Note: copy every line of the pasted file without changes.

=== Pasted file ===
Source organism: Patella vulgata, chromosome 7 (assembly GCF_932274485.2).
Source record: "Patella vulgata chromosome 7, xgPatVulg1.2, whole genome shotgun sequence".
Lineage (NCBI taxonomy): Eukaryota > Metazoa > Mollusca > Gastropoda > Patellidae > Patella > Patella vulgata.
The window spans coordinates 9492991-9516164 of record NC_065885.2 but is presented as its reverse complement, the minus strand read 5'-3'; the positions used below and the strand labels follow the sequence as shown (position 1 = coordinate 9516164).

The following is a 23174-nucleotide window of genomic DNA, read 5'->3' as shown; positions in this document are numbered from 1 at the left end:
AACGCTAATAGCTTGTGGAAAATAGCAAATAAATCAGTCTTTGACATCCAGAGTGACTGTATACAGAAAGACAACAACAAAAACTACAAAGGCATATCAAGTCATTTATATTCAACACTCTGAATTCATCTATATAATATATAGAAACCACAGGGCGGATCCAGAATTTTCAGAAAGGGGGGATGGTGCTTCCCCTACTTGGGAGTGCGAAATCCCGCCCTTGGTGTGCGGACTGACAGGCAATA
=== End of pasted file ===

Source organism: Patella vulgata, chromosome 7 (assembly GCF_932274485.2).
Source record: "Patella vulgata chromosome 7, xgPatVulg1.2, whole genome shotgun sequence".
Lineage (NCBI taxonomy): Eukaryota > Metazoa > Mollusca > Gastropoda > Patellidae > Patella > Patella vulgata.
The window spans coordinates 9492991-9516164 of record NC_065885.2 but is presented as its reverse complement, the minus strand read 5'-3'; the positions used below and the strand labels follow the sequence as shown (position 1 = coordinate 9516164).

The following is a 23174-nucleotide window of genomic DNA, read 5'->3' as shown; positions in this document are numbered from 1 at the left end:
AACGCTAATAGCTTGTGGAAAATAGCAAATAAATCAGTCTTTGACATCCAGAGTGACTGTATACAGAAAGACAACAACAAAAACTACAAAGGCATATCAAGTCATTTATATTCAACACTCTGAATTCATCTATATAATATATAGAAACCACAGGGCGGATCCAGAATTTTCAGAAAGGGGGGATGGTGCTTCCCCTACTTGGGAGTGCGAAATCCCGCCCTTGGTGTGCGGACTGACAGGCAATA